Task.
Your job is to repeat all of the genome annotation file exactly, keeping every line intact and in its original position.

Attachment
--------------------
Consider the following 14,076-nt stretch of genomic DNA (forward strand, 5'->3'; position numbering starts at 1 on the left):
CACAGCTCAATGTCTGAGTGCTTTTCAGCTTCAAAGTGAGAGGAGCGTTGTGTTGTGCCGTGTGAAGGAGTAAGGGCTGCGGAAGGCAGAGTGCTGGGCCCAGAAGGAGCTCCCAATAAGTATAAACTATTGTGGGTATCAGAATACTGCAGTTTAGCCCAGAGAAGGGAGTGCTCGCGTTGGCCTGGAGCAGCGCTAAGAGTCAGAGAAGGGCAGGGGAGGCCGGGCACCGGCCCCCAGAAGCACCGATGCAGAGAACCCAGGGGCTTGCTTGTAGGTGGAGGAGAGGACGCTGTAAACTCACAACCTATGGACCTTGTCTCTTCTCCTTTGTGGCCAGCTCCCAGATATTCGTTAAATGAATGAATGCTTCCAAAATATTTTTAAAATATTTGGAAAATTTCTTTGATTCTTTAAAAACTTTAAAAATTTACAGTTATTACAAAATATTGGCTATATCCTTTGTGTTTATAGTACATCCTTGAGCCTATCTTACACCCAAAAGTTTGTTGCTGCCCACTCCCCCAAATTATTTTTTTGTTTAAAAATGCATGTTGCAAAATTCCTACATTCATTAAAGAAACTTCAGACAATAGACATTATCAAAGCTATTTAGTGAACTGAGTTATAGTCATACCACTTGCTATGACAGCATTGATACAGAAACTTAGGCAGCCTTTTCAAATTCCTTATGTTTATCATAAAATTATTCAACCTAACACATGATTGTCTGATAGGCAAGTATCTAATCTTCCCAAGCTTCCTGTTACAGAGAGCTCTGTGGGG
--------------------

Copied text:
Consider the following 14,076-nt stretch of genomic DNA (forward strand, 5'->3'; position numbering starts at 1 on the left):
CACAGCTCAATGTCTGAGTGCTTTTCAGCTTCAAAGTGAGAGGAGCGTTGTGTTGTGCCGTGTGAAGGAGTAAGGGCTGCGGAAGGCAGAGTGCTGGGCCCAGAAGGAGCTCCCAATAAGTATAAACTATTGTGGGTATCAGAATACTGCAGTTTAGCCCAGAGAAGGGAGTGCTCGCGTTGGCCTGGAGCAGCGCTAAGAGTCAGAGAAGGGCAGGGGAGGCCGGGCACCGGCCCCCAGAAGCACCGATGCAGAGAACCCAGGGGCTTGCTTGTAGGTGGAGGAGAGGACGCTGTAAACTCACAACCTATGGACCTTGTCTCTTCTCCTTTGTGGCCAGCTCCCAGATATTCGTTAAATGAATGAATGCTTCCAAAATATTTTTAAAATATTTGGAAAATTTCTTTGATTCTTTAAAAACTTTAAAAATTTACAGTTATTACAAAATATTGGCTATATCCTTTGTGTTTATAGTACATCCTTGAGCCTATCTTACACCCAAAAGTTTGTTGCTGCCCACTCCCCCAAATTATTTTTTTGTTTAAAAATGCATGTTGCAAAATTCCTACATTCATTAAAGAAACTTCAGACAATAGACATTATCAAAGCTATTTAGTGAACTGAGTTATAGTCATACCACTTGCTATGACAGCATTGATACAGAAACTTAGGCAGCCTTTTCAAATTCCTTATGTTTATCATAAAATTATTCAACCTAACACATGATTGTCTGATAGGCAAGTATCTAATCTTCCCAAGCTTCCTGTTACAGAGAGCTCTGTGGGG